On Sat, Dec 31, 2011 at 4:04 PM, Jeffrey Yasskin <jyasskin@gmail.com> wrote:
Hash functions are already unstable across Python versions. Making
them unstable across interpreter processes (multiprocessing doesn't
share dicts, right?) doesn't sound like a big additional problem.
Users who want a distributed hash table will need to pull their own
hash function out of hashlib or re-implement a non-cryptographic hash
instead of using the built-in one, but they probably need to do that
already to allow themselves to upgrade Python.

Here's an idea.  Suppose we add a sys.hash_seed or some such, that's settable to an int, and defaults to whatever we're using now.  Then programs that want a fix can just set it to a random number, and on Python versions that support it, it takes effect.  Everywhere else it's a silent no-op.

Downside: sys has to have slots for this to work; does sys actually have slots?  My memory's hazy on that.  I guess actually it'd have to be sys.set_hash_seed().  But same basic idea.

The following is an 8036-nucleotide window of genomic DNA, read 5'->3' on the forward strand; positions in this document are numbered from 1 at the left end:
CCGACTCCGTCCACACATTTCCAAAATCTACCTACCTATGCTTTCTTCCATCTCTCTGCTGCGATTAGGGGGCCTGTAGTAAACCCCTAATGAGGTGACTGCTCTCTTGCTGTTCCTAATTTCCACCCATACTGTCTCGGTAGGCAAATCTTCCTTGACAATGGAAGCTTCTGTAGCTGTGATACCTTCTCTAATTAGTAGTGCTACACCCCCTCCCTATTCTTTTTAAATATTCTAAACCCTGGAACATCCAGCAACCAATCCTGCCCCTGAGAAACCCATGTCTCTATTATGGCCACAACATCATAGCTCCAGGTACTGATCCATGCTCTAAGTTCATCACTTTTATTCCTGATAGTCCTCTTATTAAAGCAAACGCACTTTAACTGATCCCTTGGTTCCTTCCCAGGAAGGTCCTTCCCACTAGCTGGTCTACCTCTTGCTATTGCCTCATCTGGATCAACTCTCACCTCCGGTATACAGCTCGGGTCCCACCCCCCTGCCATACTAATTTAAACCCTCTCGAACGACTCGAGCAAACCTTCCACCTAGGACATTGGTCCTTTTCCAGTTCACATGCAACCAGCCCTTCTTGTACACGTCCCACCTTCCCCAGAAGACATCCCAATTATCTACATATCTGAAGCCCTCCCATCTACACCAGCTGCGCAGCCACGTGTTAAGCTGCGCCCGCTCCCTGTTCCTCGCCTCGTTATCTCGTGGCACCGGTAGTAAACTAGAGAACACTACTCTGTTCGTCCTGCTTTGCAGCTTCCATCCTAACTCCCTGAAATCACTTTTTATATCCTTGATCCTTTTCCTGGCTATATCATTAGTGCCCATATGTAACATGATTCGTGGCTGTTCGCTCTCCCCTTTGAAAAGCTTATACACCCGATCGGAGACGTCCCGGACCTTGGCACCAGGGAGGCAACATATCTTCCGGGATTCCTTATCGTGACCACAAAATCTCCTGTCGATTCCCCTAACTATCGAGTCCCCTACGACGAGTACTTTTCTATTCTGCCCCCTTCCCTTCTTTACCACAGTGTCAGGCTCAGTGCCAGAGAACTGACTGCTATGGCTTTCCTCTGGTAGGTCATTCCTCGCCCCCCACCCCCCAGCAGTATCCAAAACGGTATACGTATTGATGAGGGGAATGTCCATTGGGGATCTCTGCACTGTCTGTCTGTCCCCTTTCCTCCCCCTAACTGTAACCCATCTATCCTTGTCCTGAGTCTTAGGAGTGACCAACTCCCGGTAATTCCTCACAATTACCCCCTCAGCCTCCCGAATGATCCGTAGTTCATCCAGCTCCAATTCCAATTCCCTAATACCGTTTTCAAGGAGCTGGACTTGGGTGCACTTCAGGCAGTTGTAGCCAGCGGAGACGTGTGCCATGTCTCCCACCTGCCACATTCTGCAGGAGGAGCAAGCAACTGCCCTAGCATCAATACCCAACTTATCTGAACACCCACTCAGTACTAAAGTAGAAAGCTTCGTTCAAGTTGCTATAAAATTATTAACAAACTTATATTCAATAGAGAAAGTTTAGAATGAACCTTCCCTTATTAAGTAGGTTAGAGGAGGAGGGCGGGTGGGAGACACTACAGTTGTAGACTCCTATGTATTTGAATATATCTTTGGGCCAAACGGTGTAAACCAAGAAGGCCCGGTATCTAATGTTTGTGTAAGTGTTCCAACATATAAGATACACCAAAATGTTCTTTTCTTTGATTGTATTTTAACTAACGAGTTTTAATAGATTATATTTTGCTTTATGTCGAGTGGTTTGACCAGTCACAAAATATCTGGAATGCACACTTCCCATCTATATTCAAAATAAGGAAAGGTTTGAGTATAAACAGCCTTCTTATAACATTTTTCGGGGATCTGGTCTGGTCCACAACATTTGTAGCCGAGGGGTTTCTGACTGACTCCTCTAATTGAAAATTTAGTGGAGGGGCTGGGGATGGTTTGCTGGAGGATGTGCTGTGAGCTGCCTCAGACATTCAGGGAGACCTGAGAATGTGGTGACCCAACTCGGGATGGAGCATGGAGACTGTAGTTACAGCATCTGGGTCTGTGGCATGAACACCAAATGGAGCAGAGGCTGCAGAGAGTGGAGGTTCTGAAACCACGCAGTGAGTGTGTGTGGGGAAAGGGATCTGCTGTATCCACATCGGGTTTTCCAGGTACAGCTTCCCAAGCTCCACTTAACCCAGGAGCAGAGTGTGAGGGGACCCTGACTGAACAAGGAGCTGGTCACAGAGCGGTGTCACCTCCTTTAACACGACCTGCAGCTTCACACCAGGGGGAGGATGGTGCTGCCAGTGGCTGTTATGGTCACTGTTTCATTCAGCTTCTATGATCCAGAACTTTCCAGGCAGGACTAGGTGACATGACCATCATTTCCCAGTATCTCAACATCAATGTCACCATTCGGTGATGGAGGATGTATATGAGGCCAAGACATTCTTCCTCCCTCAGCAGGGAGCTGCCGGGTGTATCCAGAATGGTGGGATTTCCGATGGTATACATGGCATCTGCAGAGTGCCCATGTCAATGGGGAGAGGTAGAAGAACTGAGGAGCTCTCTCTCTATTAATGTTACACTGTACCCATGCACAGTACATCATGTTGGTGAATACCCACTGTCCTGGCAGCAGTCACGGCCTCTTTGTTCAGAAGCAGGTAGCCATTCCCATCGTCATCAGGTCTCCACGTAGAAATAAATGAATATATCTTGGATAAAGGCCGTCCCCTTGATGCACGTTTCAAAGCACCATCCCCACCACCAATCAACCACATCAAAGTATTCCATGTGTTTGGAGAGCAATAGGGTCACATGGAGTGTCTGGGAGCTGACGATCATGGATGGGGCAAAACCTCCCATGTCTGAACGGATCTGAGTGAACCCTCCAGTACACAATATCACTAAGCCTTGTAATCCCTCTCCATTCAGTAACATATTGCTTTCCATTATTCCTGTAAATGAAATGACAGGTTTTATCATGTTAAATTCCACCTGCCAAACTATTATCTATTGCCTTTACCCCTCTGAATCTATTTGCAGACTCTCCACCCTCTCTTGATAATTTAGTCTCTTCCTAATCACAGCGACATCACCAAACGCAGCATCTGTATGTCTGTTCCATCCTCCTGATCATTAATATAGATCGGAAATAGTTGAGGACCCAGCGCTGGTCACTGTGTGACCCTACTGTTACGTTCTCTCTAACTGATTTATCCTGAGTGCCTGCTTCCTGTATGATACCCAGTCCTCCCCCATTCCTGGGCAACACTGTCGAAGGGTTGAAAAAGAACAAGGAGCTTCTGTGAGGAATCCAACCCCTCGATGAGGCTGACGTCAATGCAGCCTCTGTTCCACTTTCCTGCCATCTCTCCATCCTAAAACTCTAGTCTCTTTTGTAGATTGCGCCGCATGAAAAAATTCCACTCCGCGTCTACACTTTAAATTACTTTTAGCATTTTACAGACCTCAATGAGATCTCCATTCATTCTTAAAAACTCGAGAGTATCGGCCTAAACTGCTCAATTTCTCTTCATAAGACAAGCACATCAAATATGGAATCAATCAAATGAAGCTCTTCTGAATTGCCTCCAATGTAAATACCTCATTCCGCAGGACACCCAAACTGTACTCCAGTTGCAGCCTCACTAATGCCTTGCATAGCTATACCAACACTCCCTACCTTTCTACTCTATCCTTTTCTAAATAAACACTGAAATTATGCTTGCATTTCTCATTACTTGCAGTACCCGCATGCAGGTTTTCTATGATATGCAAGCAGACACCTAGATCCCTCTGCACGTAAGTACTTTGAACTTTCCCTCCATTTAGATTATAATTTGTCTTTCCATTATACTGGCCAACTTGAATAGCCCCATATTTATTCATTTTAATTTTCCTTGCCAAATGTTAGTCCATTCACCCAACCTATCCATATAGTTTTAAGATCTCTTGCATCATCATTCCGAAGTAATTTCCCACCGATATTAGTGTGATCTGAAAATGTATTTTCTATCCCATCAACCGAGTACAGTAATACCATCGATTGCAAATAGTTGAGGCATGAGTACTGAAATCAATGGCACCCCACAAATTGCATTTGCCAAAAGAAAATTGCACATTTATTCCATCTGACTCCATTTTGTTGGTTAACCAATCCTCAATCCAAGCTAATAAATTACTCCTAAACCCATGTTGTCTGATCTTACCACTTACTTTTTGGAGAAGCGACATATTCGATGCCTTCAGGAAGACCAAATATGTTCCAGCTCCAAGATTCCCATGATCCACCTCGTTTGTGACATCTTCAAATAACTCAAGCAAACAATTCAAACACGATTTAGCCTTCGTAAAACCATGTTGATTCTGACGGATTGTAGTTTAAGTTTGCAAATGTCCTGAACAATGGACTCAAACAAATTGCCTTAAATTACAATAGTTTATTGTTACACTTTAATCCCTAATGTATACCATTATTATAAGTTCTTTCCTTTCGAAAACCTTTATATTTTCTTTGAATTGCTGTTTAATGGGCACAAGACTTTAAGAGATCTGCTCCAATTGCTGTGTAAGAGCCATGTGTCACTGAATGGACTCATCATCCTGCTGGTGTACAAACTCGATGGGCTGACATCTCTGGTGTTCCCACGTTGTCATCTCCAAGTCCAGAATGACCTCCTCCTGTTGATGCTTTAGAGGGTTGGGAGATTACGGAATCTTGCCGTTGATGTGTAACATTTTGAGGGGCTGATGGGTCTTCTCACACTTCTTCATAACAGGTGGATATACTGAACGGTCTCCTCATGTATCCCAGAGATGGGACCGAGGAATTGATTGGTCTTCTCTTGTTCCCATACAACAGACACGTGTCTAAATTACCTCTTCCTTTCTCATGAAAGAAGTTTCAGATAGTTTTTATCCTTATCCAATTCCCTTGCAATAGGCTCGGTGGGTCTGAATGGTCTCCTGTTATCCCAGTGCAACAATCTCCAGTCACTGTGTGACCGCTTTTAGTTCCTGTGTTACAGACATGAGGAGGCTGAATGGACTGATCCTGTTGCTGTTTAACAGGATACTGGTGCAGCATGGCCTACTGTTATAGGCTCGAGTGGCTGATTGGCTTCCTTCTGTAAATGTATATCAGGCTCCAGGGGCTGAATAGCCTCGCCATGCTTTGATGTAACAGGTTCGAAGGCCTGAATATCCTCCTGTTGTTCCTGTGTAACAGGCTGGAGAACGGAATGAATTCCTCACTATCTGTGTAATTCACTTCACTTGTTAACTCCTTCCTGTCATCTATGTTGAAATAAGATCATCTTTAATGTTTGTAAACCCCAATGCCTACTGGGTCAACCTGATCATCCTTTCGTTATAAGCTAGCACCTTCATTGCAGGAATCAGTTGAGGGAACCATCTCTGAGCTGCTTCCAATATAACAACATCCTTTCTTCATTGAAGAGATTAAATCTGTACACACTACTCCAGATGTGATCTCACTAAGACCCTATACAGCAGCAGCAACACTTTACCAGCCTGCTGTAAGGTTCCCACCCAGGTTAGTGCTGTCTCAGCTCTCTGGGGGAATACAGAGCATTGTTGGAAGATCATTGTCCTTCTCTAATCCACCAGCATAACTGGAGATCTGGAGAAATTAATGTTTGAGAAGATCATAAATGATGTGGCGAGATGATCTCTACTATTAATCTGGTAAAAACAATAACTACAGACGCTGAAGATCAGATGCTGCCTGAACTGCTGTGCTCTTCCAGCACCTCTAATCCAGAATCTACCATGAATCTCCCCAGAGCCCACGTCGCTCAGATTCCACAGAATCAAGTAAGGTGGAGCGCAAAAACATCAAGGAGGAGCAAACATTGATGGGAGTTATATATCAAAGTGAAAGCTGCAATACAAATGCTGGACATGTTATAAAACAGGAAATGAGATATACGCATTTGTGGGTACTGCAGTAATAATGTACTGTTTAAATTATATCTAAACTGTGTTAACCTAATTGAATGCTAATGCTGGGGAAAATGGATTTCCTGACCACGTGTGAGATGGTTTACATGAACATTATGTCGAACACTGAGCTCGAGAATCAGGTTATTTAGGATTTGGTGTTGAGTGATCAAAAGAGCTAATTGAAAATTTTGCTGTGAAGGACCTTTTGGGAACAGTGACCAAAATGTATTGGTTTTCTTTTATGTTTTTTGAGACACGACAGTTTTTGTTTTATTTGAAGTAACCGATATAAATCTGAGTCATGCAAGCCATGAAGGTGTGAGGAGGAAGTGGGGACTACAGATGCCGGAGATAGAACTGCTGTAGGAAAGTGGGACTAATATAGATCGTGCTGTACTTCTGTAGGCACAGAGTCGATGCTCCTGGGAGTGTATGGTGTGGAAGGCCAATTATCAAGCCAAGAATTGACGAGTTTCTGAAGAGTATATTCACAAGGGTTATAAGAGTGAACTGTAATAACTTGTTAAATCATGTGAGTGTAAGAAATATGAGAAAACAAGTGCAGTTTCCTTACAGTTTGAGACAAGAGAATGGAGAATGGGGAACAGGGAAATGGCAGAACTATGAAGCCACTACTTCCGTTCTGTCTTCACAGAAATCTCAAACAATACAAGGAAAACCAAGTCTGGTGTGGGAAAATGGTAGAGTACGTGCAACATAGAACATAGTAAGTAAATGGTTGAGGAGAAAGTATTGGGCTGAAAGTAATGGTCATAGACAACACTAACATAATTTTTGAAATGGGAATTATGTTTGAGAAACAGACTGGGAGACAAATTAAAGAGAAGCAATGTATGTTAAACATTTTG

Anyway, this would make fixing the problem *possible*, while still pushing off the hard decisions to the app/framework developers.  ;-)

Downside: every hash operation includes one extra memory access, but strings only compute their hash once anyway.)

Given that changing dict won't help, and changing the default hash is a non-starter, an option to set the seed is probably the way to go.  (Maybe with an environment variable and/or command line option so users can work around old code.)